Indigenous communities in Southeast Asia face intense risks from COVID-19 as they struggle to access aid and call for governments to respect their rights to resources and equality. But many of these groups are also showing how traditional practices can play a role in combating the crisis.
For indigenous peoples in Southeast Asia, COVID-19 presents unique challenges that highlight both the strength of their communities and the added risks they face.
Indigenous people across Myanmar are struggling to address the pandemic amid an increasingly violent civil war as the country’s military steps up offensives against ethnic armed groups. In the Philippines, indigenous groups are unable to access food and supplies as the government has largely left them out of its response to the crisis. In the mountains of northern Thailand, ethnic communities face threats from both forest fires and COVID-19.
Asia Indigenous Peoples Pact (AIPP) and its member organizations have called on governments in the region to respect the rights of indigenous communities to equality during the pandemic and to work with them to address their needs. AIPP Secretary-General Gam A. Shimray has said the response to COVID-19 must acknowledge that this is a human-caused crisis.
“The problem largely lies with the choices we make. This is what indigenous peoples have been saying for centuries: that keeping the balance of Mother Earth and respecting the mutual wellbeing of nature is a long-term solution for life on the planet,” he said.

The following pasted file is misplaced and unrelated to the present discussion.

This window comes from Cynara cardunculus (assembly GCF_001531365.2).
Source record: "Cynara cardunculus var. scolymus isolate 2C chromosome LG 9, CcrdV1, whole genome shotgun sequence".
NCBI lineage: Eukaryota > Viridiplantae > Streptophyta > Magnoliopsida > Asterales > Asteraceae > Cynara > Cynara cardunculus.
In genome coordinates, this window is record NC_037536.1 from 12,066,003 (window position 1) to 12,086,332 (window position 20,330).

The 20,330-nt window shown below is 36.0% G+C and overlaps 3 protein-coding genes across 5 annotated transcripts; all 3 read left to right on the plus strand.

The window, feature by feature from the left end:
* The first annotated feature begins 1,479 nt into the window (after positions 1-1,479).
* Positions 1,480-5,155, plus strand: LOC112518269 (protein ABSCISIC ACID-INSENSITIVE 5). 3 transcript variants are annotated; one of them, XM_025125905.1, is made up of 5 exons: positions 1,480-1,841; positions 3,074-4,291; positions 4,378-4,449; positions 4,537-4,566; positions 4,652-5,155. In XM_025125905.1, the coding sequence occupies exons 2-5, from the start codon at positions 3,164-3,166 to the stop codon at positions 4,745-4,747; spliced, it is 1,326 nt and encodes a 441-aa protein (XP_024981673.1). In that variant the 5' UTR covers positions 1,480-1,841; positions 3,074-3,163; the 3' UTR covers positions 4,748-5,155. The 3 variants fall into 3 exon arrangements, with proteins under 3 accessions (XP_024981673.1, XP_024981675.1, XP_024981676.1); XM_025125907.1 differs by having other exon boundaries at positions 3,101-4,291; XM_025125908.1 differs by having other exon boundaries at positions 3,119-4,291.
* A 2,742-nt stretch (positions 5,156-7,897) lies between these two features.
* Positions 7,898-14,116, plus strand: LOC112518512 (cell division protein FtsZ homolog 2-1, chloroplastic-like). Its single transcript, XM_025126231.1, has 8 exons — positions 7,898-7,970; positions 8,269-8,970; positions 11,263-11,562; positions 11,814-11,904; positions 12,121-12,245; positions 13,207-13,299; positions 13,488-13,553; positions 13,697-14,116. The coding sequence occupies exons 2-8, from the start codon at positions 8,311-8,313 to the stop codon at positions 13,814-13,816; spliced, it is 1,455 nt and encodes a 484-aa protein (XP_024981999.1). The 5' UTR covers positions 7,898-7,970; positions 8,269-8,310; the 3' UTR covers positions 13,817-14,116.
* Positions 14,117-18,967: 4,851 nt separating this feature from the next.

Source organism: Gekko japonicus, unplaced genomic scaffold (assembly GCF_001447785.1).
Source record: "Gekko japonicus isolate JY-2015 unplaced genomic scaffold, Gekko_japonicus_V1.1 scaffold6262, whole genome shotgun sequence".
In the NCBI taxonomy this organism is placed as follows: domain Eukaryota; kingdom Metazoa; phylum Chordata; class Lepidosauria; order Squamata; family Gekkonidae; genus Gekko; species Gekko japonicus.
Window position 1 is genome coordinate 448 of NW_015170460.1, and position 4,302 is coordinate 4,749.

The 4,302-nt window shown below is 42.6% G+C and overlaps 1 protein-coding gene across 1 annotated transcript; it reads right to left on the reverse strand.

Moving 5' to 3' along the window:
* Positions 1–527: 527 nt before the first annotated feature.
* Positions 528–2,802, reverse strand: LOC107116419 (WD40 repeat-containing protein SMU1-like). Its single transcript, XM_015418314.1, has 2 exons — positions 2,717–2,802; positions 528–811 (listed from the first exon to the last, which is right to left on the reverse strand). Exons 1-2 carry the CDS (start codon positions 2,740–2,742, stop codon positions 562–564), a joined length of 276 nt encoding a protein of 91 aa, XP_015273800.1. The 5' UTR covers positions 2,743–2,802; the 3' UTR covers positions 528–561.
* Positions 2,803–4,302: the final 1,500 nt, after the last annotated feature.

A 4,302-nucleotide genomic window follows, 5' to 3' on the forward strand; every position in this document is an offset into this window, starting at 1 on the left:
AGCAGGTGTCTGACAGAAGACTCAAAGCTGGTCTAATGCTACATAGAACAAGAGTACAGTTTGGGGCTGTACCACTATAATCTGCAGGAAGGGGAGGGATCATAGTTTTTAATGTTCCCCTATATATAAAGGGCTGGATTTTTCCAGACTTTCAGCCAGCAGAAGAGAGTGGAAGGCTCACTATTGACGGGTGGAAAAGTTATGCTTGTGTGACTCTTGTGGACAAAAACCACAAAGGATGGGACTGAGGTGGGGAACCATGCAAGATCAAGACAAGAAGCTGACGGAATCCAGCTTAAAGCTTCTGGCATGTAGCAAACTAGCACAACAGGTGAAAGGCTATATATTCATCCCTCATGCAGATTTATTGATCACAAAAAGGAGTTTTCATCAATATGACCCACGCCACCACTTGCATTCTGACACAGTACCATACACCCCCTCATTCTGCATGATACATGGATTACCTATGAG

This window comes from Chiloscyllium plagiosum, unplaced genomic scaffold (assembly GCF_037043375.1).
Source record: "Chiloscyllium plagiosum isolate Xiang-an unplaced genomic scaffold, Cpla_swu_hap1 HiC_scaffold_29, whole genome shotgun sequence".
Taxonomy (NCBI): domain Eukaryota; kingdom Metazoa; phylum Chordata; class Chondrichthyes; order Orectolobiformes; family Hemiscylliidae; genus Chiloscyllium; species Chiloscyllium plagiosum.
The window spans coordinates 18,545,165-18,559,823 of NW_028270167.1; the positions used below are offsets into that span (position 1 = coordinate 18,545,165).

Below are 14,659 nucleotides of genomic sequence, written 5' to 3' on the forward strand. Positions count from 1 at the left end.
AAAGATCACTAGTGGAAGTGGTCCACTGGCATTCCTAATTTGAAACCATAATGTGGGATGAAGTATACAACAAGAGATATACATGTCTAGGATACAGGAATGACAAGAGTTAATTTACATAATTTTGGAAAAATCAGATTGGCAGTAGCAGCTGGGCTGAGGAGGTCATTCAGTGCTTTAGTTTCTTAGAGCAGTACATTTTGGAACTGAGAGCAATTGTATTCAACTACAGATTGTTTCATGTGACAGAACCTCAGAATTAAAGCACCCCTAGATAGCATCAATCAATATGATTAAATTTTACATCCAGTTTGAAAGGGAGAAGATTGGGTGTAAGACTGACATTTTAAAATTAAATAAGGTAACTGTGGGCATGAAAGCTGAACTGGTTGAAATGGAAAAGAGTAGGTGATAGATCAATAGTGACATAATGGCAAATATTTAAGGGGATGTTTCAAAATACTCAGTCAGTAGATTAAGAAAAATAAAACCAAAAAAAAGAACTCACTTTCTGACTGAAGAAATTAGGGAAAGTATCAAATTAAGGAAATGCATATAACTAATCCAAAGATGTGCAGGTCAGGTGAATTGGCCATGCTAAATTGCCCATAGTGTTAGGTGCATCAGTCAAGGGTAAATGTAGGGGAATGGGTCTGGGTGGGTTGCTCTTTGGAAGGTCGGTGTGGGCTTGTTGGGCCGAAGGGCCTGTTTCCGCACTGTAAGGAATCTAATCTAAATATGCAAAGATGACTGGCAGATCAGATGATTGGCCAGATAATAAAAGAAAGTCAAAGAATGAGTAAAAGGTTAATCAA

Many indigenous groups in Southeast Asia struggle with social marginalization, racism and contentious relationships with their governments. In the current crisis, these groups aren’t receiving the same support as urban populations to access health care, food and supplies.
Rural indigenous communities in the region have neither the same medical systems nor the social safety nets accessible to urban residents. But this doesn’t mean that these populations are “lacking”: many villages maintain their own traditional medicine practices and rely on their natural environments in times of crisis.
“If only indigenous peoples’ rights to their lands and resources were respected, they would be better able to fend for themselves in times of crisis and would not have to look to outside for help,” wrote Minnie Degawan, director of Conservation International’s Indigenous and Traditional Peoples Program. “The communities know best what they will need and how such support should be delivered.”
Indigenous groups face added challenges
In the Philippines, Thailand and elsewhere, indigenous villages are struggling to access food and are voicing concerns about a lack of government support to deal with the pandemic. Those who lost their jobs are returning home to find there is no income and no means to access health care.
In the Philippines, the government has placed three ethnic Aeta villages in Pampanga, on the island of Luzon, under community quarantine after two local residents tested positive for COVID-19. These villages and indigenous peoples in other areas of Luzon have been blocked by authorities from collecting food and pursuing their livelihoods.
Indigenous organizations Bai and Katribu have called for aid from the government, saying their communities aren’t receiving the support they need.